Four months and growing - What to expect

All of a sudden, your newborn baby isn't, well, a newborn anymore.  The 000 jumpsuits are traded in for 00, your once sleepy baby would rather just stare at you all day and suddenly you actually have to really think about what you leave in grabbing distance!

Four to six months is an age jam packed with fun stuff, and no doubt you will start to get a sense of your little one's personality which really starts to emerge around now.

Here's some things to look out for, and whatever you do, try to have your camera at the ready to capture all of these special milestones.

Language: It's quite amazing but by four months, babies will be developing an understanding of the basic sounds of language.  You can encourage them by mimicking the sounds they make and also by initiating some of your own sounds too.  This helps them interact and recognise more sounds, even if you may sound like you are going crazy!

Chubby checkers: Even if you have a slight baby – as plenty of parents do – they have probably doubled their birth weight by the age of four to five months.  You might put your little one to bed one night only to be certain they have grown over night, and you would probably be right.  Growth spurts are common around three weeks, six weeks, three months and six months which might explain any demand for extra feeds.  By six months their weight gain starts to slow, with the average baby putting on 150g a week from here on in.  But do remember, all babies are incredibly different so don't worry too much if yours is bucking the trend a little.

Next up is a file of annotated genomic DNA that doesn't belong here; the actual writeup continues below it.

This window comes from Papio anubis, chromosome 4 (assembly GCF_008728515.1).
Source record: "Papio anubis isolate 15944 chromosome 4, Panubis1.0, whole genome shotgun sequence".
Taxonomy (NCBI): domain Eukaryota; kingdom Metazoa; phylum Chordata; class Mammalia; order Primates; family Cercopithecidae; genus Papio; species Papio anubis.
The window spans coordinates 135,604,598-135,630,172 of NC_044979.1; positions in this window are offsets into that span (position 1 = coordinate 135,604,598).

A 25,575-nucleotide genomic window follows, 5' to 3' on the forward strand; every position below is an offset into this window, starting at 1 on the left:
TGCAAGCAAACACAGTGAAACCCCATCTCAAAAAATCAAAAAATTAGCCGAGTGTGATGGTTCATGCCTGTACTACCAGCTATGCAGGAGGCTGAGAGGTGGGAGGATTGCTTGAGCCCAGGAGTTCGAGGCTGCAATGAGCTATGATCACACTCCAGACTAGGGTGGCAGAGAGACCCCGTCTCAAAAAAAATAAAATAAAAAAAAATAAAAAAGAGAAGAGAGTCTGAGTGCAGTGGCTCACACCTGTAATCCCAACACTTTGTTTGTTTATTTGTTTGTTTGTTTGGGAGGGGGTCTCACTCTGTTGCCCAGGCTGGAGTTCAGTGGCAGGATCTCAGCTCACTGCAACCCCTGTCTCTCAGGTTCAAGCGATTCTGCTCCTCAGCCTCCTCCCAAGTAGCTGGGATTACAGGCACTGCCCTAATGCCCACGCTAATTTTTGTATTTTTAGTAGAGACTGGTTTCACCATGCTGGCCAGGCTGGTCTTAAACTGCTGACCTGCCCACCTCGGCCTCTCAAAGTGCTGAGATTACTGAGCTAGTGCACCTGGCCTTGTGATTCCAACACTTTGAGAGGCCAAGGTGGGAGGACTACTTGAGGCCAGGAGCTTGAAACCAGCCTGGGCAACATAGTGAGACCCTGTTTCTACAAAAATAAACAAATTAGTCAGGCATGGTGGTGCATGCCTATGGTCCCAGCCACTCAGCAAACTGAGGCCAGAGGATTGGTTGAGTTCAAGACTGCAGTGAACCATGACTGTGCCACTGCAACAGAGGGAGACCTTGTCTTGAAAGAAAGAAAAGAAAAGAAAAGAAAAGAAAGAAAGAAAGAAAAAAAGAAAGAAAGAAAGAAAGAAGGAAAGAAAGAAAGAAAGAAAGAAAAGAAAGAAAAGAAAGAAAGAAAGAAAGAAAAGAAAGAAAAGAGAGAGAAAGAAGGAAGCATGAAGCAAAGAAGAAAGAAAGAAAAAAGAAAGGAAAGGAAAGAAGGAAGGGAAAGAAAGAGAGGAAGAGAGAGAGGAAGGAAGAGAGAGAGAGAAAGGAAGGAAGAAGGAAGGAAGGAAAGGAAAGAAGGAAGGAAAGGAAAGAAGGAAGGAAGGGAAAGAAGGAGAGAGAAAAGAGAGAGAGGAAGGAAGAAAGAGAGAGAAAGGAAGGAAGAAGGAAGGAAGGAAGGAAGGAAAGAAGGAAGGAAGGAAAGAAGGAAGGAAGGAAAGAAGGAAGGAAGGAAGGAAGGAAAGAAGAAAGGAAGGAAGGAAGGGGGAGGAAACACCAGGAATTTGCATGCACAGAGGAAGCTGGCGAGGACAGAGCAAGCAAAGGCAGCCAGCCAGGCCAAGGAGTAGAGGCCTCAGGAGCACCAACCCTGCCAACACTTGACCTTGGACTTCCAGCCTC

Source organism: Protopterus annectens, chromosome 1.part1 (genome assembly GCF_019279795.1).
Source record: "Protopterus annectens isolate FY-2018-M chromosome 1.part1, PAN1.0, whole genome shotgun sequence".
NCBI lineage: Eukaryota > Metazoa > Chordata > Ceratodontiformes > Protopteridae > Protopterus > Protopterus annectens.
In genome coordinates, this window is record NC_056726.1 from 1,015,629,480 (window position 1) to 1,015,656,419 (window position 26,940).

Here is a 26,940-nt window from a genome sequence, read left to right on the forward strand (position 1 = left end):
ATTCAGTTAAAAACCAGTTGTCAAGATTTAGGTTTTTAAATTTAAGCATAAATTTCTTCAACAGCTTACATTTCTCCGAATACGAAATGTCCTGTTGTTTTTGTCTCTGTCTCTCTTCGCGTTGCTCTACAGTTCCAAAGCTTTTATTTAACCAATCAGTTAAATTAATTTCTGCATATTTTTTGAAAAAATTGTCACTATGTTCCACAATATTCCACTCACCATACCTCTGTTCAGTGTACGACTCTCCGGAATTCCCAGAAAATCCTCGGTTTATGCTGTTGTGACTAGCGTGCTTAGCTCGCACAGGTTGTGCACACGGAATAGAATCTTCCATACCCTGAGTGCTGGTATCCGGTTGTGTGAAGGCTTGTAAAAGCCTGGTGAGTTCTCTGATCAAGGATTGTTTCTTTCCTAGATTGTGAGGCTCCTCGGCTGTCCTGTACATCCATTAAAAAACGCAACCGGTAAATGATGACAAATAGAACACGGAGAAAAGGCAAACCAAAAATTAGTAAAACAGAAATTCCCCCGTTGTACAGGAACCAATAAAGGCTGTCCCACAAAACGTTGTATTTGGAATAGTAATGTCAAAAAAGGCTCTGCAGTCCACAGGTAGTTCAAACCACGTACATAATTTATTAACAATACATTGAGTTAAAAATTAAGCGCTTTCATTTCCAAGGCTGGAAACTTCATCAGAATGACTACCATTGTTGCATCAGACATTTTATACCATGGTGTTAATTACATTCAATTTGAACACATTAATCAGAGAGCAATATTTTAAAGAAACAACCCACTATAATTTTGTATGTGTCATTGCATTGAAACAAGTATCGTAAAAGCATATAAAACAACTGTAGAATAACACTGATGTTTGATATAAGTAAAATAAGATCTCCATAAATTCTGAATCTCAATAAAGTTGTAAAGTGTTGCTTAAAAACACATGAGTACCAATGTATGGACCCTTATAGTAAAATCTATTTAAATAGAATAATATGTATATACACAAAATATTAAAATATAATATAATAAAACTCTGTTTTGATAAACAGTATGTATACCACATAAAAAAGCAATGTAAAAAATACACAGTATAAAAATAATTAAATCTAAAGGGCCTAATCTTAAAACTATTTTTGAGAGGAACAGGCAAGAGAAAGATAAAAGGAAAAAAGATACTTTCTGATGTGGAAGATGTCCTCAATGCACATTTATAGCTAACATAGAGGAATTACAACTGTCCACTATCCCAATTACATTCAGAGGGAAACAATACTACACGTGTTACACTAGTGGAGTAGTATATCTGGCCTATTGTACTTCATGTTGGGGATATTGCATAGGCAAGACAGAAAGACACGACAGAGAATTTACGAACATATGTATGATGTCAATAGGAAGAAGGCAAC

Heads up: Like a baby turtle, your little one will start craning their head around in a bid to check out the amazing world around them.  Babies develop stronger head and neck control by around four months, and by six months will be able to sit in a supportive chair.  From seven months onwards, babies are starting to learn to sit up unsupported (somewhere soft and safe). .

Oh it's YOU! At four months, babies will be able to recognise familiar people – especially their families, mum especially.

Smiley face: Gone are the days when you interpreted a bit of wind as a smile, at this age the real smiles come in thick and fast, and help you remember that those sleepless nights really are all worthwhile.

Magic hands: Who needs toys when there are these amazing things called 'hands'! These seemingly humble body parts will become a firm favourite of your little ones, whether being chewed or just stared at. 

Captain Curious: Almost overnight your baby awakens to the world and their innate curiosity blooms.  You will notice your baby becomes really interested in anything and everything; birds, noses, cars, even a ball of socks are all fascinating to a little one out to discover the big wide world.  They may even learn how to hold a rattle or a favourite toy.

Little pearly whites: Baby's first teeth usually start to appear from the six month mark onwards but there have been bubs who bloom that little bit earlier (as many poor unsuspecting breastfeeding mothers can attest to!)

Gulp: The extrusion reflex (when food placed on your baby’s tongue is pushed out the front of their mouth) will disappear around six months. When it does, it means that your baby has the coordination to swallow smooth food properly.

Sleeeeep, please!  As you emerge from the newborn haze, some sort of 'eat, sleep, bath' routine usually starts to settle around this age.  Some babies sleep more than others, but usually at this age they will be having at least two daytime sleeps – often one in the morning and one in the afternoon.  Many parents report their babies began to sleep through at this age, but many more report the exact opposite so fear not, you are certainly not alone! 

Bath time: Some babies can sit in the bath with assistance by six months, but you will always need to watch them really carefully and support them to make sure they don't slip.  They might enjoy splashing the water around too so have a few towels on the ready to soak up the mess!

It is a wonderful thing that babies are all so different – your baby might have other plans and be doing things at different times so go with the flow and enjoy your baby’s uniqueness.


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